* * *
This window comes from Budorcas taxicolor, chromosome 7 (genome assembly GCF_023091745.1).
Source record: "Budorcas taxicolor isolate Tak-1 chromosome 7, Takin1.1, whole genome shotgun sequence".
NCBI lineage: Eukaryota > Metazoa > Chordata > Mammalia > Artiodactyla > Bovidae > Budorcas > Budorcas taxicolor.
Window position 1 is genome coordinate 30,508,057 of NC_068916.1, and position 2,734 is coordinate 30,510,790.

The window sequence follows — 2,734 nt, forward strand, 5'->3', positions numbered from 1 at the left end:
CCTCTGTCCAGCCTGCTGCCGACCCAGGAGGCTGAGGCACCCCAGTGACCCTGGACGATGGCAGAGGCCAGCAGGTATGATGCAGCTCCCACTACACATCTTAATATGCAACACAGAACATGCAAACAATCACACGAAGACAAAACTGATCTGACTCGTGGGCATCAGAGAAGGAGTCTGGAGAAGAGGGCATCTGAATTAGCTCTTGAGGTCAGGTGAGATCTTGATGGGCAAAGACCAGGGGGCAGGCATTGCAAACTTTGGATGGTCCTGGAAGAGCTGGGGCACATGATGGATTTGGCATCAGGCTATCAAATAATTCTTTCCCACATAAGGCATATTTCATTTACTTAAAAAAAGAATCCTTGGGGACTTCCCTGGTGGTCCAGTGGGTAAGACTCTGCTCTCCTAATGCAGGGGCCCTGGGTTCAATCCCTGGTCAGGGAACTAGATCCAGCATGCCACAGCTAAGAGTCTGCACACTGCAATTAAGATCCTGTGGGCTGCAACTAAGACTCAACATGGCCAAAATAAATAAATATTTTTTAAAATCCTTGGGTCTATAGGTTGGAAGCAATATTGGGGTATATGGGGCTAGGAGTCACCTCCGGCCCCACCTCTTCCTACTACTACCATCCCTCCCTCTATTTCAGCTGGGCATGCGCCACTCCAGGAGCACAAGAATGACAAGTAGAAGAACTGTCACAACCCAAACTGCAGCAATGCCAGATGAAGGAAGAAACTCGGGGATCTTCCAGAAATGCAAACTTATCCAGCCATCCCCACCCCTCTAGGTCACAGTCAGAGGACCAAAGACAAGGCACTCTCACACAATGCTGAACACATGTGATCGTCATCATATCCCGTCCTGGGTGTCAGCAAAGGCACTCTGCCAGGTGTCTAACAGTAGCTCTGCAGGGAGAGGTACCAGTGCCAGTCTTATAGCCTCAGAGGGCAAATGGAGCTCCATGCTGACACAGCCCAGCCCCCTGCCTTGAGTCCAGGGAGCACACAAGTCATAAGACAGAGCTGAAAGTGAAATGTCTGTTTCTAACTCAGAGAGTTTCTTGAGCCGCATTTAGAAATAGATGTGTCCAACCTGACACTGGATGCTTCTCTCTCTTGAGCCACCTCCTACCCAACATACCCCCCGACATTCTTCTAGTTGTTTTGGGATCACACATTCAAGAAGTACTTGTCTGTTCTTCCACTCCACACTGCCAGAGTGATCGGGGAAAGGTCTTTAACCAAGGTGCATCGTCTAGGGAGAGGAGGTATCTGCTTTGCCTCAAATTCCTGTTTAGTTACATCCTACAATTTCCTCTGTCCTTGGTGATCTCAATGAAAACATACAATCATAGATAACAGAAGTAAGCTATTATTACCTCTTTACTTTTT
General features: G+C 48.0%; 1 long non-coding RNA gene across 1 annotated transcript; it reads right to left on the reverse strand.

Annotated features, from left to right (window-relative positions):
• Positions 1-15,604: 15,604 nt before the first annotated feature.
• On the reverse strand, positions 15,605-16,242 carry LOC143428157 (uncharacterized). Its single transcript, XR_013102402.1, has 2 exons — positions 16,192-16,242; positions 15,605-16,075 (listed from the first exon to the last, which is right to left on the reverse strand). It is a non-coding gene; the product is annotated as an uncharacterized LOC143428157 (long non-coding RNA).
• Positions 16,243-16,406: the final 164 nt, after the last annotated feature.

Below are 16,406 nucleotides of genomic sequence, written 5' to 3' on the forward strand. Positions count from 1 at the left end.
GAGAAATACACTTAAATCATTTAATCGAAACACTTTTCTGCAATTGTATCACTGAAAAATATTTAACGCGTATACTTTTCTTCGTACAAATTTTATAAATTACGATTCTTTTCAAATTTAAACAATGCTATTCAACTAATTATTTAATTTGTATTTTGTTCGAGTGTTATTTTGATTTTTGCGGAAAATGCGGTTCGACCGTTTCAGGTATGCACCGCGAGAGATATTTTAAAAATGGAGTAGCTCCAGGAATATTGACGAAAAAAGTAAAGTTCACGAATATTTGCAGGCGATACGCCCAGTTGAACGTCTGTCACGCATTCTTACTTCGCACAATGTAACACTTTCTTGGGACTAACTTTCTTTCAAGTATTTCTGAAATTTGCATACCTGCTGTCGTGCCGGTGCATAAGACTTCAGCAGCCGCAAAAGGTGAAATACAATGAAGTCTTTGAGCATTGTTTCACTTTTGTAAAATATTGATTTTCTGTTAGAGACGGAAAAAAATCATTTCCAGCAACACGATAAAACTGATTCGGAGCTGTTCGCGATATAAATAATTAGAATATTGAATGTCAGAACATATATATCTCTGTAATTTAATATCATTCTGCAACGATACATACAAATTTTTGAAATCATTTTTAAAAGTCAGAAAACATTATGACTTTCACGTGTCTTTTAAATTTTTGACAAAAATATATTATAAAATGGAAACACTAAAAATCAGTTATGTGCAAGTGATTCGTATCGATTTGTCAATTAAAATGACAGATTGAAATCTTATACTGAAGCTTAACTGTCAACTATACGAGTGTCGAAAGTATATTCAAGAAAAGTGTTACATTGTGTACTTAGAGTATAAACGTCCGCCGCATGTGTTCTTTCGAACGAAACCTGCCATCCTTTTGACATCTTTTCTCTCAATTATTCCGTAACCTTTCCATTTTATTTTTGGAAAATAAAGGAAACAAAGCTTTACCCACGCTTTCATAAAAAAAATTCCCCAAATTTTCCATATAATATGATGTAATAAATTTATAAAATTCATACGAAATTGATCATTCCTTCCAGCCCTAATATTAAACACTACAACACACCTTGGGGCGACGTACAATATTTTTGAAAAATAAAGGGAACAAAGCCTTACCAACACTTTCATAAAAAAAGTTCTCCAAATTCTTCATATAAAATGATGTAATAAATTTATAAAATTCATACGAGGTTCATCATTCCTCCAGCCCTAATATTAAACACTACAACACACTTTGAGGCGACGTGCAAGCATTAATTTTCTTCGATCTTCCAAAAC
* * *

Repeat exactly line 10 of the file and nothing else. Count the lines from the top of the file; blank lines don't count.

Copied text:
• On the reverse strand, positions 15,605-16,242 carry LOC143428157 (uncharacterized). Its single transcript, XR_013102402.1, has 2 exons — positions 16,192-16,242; positions 15,605-16,075 (listed from the first exon to the last, which is right to left on the reverse strand). It is a non-coding gene; the product is annotated as an uncharacterized LOC143428157 (long non-coding RNA).